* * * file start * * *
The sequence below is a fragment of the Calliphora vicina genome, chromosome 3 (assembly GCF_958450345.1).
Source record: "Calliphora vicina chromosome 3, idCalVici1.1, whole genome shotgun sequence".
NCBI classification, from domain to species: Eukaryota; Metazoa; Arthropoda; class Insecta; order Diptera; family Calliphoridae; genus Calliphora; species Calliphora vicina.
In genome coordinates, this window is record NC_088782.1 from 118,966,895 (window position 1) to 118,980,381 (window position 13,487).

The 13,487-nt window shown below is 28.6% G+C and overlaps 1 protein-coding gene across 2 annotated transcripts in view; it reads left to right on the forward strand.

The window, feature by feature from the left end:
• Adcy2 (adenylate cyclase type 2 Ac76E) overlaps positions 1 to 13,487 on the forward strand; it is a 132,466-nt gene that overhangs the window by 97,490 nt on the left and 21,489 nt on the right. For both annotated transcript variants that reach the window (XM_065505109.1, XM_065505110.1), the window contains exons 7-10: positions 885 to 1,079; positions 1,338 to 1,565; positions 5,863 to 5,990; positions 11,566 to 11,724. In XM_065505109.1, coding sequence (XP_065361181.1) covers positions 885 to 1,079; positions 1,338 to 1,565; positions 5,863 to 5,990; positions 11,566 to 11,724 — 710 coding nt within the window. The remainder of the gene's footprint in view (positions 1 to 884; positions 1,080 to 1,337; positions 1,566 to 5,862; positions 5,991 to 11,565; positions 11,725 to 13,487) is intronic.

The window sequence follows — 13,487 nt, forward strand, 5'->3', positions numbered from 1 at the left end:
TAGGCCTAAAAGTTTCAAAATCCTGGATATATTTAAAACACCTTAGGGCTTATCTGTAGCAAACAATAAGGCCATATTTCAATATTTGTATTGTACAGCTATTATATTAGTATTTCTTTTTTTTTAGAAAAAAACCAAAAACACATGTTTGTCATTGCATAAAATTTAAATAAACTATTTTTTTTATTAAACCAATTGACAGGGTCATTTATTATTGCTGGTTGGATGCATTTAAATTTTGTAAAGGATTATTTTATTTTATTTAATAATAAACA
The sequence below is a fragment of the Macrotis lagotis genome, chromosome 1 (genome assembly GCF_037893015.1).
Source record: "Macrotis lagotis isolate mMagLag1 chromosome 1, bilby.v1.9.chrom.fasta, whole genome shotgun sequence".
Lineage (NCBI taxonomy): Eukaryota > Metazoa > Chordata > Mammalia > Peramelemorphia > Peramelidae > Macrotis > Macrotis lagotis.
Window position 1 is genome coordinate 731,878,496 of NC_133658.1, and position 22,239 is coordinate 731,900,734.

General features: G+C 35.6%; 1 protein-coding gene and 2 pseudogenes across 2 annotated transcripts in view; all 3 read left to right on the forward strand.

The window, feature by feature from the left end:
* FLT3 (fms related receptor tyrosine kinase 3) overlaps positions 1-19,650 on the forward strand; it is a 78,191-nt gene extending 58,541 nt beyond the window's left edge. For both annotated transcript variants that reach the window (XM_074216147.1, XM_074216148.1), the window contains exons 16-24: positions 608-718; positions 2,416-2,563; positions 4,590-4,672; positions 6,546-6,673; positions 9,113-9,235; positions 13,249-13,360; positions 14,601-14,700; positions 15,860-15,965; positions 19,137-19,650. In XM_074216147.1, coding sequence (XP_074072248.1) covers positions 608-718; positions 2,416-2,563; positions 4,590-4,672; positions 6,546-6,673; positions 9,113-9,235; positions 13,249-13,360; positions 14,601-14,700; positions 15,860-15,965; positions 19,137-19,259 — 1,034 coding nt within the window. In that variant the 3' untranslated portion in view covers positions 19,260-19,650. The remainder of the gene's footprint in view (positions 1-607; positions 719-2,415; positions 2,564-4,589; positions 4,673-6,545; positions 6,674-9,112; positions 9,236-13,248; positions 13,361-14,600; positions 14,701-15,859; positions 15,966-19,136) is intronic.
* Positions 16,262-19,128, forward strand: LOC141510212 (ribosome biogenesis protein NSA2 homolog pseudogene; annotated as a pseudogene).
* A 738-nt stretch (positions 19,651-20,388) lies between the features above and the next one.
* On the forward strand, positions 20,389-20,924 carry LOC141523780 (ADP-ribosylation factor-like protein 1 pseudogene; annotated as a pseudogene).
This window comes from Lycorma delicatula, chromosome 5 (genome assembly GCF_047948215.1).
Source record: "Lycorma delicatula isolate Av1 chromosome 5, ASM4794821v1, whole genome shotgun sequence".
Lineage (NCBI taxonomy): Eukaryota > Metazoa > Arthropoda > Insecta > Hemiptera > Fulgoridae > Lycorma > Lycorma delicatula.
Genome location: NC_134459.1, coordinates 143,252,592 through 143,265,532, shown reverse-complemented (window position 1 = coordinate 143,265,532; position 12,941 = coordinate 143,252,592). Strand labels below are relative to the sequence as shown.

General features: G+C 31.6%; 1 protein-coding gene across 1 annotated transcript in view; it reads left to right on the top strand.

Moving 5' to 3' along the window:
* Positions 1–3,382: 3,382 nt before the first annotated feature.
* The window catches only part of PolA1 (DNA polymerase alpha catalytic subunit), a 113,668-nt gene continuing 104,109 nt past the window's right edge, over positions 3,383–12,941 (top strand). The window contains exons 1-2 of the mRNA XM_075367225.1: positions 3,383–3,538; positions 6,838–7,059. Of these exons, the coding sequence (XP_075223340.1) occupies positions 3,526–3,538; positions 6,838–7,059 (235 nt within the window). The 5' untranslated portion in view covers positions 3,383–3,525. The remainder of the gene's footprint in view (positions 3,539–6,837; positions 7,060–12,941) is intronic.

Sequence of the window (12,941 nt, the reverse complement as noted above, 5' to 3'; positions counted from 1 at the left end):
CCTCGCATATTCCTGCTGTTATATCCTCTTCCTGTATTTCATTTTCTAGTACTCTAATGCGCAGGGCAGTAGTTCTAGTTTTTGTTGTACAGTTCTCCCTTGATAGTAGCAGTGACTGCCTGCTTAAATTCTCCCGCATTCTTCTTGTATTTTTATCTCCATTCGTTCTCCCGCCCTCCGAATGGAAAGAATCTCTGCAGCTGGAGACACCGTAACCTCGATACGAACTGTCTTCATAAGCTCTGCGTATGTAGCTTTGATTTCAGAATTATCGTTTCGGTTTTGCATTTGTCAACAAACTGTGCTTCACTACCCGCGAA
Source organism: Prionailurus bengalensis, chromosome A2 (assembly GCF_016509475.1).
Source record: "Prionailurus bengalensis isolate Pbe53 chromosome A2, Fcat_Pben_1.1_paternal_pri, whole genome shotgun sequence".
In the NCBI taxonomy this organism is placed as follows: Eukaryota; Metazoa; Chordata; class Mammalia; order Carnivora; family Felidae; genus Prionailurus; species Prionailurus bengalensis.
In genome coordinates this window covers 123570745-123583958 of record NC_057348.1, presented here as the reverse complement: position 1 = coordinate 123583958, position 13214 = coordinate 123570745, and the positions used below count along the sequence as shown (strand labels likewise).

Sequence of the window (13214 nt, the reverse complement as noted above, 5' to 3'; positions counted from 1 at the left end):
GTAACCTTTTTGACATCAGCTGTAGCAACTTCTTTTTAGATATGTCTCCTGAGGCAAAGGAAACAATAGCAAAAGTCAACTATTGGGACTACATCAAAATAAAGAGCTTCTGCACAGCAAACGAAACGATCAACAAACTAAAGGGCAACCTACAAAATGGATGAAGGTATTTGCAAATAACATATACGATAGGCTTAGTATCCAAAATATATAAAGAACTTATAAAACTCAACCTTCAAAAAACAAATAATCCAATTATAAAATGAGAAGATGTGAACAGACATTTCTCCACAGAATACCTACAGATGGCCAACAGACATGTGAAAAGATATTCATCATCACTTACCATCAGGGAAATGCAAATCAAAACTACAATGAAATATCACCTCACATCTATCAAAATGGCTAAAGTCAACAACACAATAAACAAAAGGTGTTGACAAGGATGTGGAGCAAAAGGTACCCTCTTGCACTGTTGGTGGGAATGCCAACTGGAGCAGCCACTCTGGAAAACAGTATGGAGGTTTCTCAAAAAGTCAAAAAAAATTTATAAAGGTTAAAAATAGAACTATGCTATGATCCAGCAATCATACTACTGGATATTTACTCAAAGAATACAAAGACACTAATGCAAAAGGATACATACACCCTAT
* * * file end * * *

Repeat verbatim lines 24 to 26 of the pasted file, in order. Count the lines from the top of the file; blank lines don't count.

General features: G+C 31.6%; 1 protein-coding gene across 1 annotated transcript in view; it reads left to right on the top strand.

Moving 5' to 3' along the window:
* Positions 1–3,382: 3,382 nt before the first annotated feature.